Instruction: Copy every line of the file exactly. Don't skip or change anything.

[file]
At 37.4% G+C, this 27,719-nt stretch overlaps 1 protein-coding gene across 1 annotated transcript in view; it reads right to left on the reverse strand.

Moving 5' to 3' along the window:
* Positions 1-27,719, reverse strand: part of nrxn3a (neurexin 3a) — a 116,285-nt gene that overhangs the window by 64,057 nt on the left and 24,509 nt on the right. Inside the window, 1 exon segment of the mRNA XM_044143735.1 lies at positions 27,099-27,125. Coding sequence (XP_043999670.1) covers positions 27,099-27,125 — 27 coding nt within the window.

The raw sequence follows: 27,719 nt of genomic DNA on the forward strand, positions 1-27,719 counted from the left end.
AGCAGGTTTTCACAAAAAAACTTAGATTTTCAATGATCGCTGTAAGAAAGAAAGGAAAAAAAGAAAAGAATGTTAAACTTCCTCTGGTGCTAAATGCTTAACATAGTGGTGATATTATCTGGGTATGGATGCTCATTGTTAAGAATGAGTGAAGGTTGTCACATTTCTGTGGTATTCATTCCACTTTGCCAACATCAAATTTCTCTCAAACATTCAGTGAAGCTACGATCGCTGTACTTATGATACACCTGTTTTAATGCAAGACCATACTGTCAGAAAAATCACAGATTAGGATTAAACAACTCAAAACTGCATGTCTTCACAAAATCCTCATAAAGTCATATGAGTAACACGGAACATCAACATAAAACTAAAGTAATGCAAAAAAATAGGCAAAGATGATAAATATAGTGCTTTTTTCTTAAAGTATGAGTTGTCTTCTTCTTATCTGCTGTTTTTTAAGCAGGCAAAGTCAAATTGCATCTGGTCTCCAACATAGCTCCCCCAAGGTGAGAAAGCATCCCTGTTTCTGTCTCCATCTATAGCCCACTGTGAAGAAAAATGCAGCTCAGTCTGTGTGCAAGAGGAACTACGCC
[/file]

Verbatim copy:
At 37.4% G+C, this 27,719-nt stretch overlaps 1 protein-coding gene across 1 annotated transcript in view; it reads right to left on the reverse strand.

Moving 5' to 3' along the window:
* Positions 1-27,719, reverse strand: part of nrxn3a (neurexin 3a) — a 116,285-nt gene that overhangs the window by 64,057 nt on the left and 24,509 nt on the right. Inside the window, 1 exon segment of the mRNA XM_044143735.1 lies at positions 27,099-27,125. Coding sequence (XP_043999670.1) covers positions 27,099-27,125 — 27 coding nt within the window.

The raw sequence follows: 27,719 nt of genomic DNA on the forward strand, positions 1-27,719 counted from the left end.
AGCAGGTTTTCACAAAAAAACTTAGATTTTCAATGATCGCTGTAAGAAAGAAAGGAAAAAAAGAAAAGAATGTTAAACTTCCTCTGGTGCTAAATGCTTAACATAGTGGTGATATTATCTGGGTATGGATGCTCATTGTTAAGAATGAGTGAAGGTTGTCACATTTCTGTGGTATTCATTCCACTTTGCCAACATCAAATTTCTCTCAAACATTCAGTGAAGCTACGATCGCTGTACTTATGATACACCTGTTTTAATGCAAGACCATACTGTCAGAAAAATCACAGATTAGGATTAAACAACTCAAAACTGCATGTCTTCACAAAATCCTCATAAAGTCATATGAGTAACACGGAACATCAACATAAAACTAAAGTAATGCAAAAAAATAGGCAAAGATGATAAATATAGTGCTTTTTTCTTAAAGTATGAGTTGTCTTCTTCTTATCTGCTGTTTTTTAAGCAGGCAAAGTCAAATTGCATCTGGTCTCCAACATAGCTCCCCCAAGGTGAGAAAGCATCCCTGTTTCTGTCTCCATCTATAGCCCACTGTGAAGAAAAATGCAGCTCAGTCTGTGTGCAAGAGGAACTACGCC